Business

Banker: Continued loan deferrals would be catastrophic for banks

While individual banks have developed their own policies regarding loan deferral assistance for borrowers still adversely impacted by the COVID-19 pandemic, President of the Clearing Banks Association Kenrick Brathwaite said continued deferrals into 2021 would be catastrophic for the banking sector.

In March The Central Bank of The Bahamas mandated that lending institutions offer loan deferrals to borrowers who lost their jobs because of COVID-19 for a three-month period, which as of April, stood at $1.9 billion which represented approximately 38 percent of private sector credit.

Brathwaite said government employees make up the majority of private sector borrowers, followed by hotel employees and then businesses.

He said with hotels still closed and many not opening until next year, it could be disastrous for local banks.

“It would be catastrophic. And I suspect it would be the hotel industry (employees) that are hardest hit. Government is good, the government decided to leave those people on the payroll. The government is fine,” Brathwaite told Guardian Business yesterday.

“Government people hold the highest loans, hotel people are second to them and the businesses would be third. The middle group, that hotel industry, where the dates have been stretched, that’s going to be catastrophic.”

While the Central Bank has said that bank liquidity remains stable and credit quality is still intact, Brathwaite said the banking sector’s response to the pandemic is going to be driven by two things: the composition of the individual banks in terms of who they’re lending to and whether those people can get jobs as quickly as possible.

“The worst case scenario is that we go into 2021 and the unemployment rate is still 40-50 percent. Because at a 40-50 percent unemployment rate, you’re really only talking about banks, the insurance companies and government and a few retail businesses, Super Value and those types of businesses that are still operating in this pandemic. The hotel industry is going to be gone, anything related to tourism is going to be gone. So what we’re saying is that for those persons, if this situation persists the balance sheet and the profit and loss will change significantly for the banks, because now we have to call those persons in and those loans become delinquent,” he said.

“And if another three months pass, in other words nine months from the original directive of the Central Bank, those loans are now nonperforming, which means that from that $2 billion there’s going to be no income from those loans. So that is going to be significant for the banking industry.”

As for what commercial banks are doing to support borrowers who remain unemployed and unable to repay their loans, Brathwaite said the position that all the banks have taken is that they will do their own thing.

“The Central Bank did initially give us the mandate up to six months mandatory. As long as the customer wanted it, they were allowed to get it. But beyond that point each bank has agreed that they will do their own thing. Most of them have agreed to the same thing basically, if a customer needs it and comes in and asks, then they will look at it for them. But I think the general consensus is that they will all assist the customer wherever possible,” he said.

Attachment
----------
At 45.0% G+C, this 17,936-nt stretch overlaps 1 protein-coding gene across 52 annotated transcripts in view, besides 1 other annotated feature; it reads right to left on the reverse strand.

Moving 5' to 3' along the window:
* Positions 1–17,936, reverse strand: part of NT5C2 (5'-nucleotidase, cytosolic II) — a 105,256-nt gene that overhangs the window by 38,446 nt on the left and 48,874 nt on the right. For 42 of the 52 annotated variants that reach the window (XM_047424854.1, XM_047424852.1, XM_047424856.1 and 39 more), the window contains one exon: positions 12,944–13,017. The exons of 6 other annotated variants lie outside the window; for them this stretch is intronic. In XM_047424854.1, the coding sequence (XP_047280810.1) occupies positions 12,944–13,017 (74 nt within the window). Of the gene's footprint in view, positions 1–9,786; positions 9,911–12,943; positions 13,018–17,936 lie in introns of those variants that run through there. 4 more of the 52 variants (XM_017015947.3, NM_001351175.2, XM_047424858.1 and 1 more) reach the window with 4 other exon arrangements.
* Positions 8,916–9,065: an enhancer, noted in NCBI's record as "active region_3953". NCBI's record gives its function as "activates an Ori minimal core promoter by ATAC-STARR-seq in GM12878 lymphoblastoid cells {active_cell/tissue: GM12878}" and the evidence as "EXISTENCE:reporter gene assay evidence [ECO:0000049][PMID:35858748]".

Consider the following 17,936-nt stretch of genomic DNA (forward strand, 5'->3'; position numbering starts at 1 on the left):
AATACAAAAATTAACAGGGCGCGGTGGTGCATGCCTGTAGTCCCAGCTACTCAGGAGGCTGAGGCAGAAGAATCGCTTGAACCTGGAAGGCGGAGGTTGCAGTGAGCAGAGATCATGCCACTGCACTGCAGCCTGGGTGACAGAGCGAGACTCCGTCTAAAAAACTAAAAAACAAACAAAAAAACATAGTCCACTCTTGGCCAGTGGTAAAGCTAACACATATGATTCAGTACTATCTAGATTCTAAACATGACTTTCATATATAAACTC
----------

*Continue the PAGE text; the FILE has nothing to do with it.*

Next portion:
Asked how he would advise those borrowers stuck between a rock and a hard place with mounting bills, Brathwaite said, “that’s a tough one, because if you don’t have the money I can’t tell you to pay. If you don’t have it, you don’t have it. There’s not going to be those persons who live paycheck to paycheck, that doesn’t exist anymore.

“Under a scenario where they live paycheck to paycheck, you could say make a choice what to pay, but they don’t even have that choice if they don’t have any income. We know that Bahamians traditionally, even though they have an insatiable appetite for borrowing, they never had savings accounts. So there’s never been something to fall back on. So I would say to them you really need to go into the bank, you need to preserve your history – those that have good history – and your relationship with your bank. And the only way to do that is through communication. You have to talk about it.”

However, Brathwaite – who is also the Bank of The Bahamas’ general manager – said the way banks deal with those deferred loans will not change.

“If you do not pay for three months they’re going to go nonperforming. Me rewriting a loan for you and you saying to me you’re not employed, is not going to change the situation. The only thing that may help is if I say to you that I’ll give you another three months’ deferral,” he said.

“That’s a huge challenge for a bank, that’s a huge challenge for even a country to say that we have $2 billion in loans that have not gotten a payment in nine months. That’s almost a year without payment. The way we handle it is going to be very delicate and I’m sure each bank is going to have their way of doing it. It would be nice if the customers had come to us and say, well I cannot pay you and why. That allows us the opportunity to at least rewrite that facility.”

Of the loans deferred since the start of the pandemic, consumer loans accounted for $832.4 million (45 percent) of the deferred facilities; residential mortgages, $725 million (39.2 percent); and commercial loans, $292.3 million (15.8 percent).

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Paige McCartney

Paige joined The Nassau Guardian in 2010 as a television news reporter and anchor. She has covered countless political and social events that have impacted the lives of Bahamians and changed the trajectory of The Bahamas. Paige started working as a business reporter in August 2016. Education: Palm Beach Atlantic University in 2006 with a BA in Radio and Television News

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